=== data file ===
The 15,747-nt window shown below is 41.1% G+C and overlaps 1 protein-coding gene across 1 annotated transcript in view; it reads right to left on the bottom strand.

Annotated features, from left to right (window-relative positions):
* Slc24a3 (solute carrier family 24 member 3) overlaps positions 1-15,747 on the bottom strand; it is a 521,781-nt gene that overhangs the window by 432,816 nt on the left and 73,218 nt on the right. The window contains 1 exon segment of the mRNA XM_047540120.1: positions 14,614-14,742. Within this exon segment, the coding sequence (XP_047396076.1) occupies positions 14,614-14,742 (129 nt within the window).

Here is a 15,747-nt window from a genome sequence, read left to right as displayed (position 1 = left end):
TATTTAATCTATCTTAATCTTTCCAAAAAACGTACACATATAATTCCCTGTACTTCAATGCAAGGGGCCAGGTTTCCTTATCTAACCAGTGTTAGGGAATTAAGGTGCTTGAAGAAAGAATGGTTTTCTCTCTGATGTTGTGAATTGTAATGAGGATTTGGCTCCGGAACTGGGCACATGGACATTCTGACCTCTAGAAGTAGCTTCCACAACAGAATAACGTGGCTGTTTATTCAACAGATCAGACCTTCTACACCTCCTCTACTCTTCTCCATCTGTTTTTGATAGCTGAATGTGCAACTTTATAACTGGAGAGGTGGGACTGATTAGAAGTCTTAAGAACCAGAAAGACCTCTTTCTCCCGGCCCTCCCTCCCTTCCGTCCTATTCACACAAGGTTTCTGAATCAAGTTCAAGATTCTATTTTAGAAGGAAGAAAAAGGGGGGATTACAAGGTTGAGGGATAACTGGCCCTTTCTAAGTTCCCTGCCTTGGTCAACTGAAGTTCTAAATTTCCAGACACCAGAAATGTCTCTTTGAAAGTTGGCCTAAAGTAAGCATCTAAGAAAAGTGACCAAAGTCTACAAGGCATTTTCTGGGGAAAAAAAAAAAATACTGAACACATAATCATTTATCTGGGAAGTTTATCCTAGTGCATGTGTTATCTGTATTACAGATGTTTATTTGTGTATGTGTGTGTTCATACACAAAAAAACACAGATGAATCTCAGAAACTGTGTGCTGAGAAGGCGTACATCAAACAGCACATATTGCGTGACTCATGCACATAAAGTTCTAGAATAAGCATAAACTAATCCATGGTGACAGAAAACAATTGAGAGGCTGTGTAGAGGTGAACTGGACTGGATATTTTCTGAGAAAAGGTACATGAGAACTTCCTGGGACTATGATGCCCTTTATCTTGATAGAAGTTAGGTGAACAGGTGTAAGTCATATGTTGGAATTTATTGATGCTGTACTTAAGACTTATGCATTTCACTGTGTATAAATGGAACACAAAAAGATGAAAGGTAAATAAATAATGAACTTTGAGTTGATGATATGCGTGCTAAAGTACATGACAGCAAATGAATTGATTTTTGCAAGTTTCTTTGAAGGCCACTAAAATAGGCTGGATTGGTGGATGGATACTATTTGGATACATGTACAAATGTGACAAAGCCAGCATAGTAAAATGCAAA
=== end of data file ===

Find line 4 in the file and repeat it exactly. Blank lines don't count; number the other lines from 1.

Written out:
Here is a 15,747-nt window from a genome sequence, read left to right as displayed (position 1 = left end):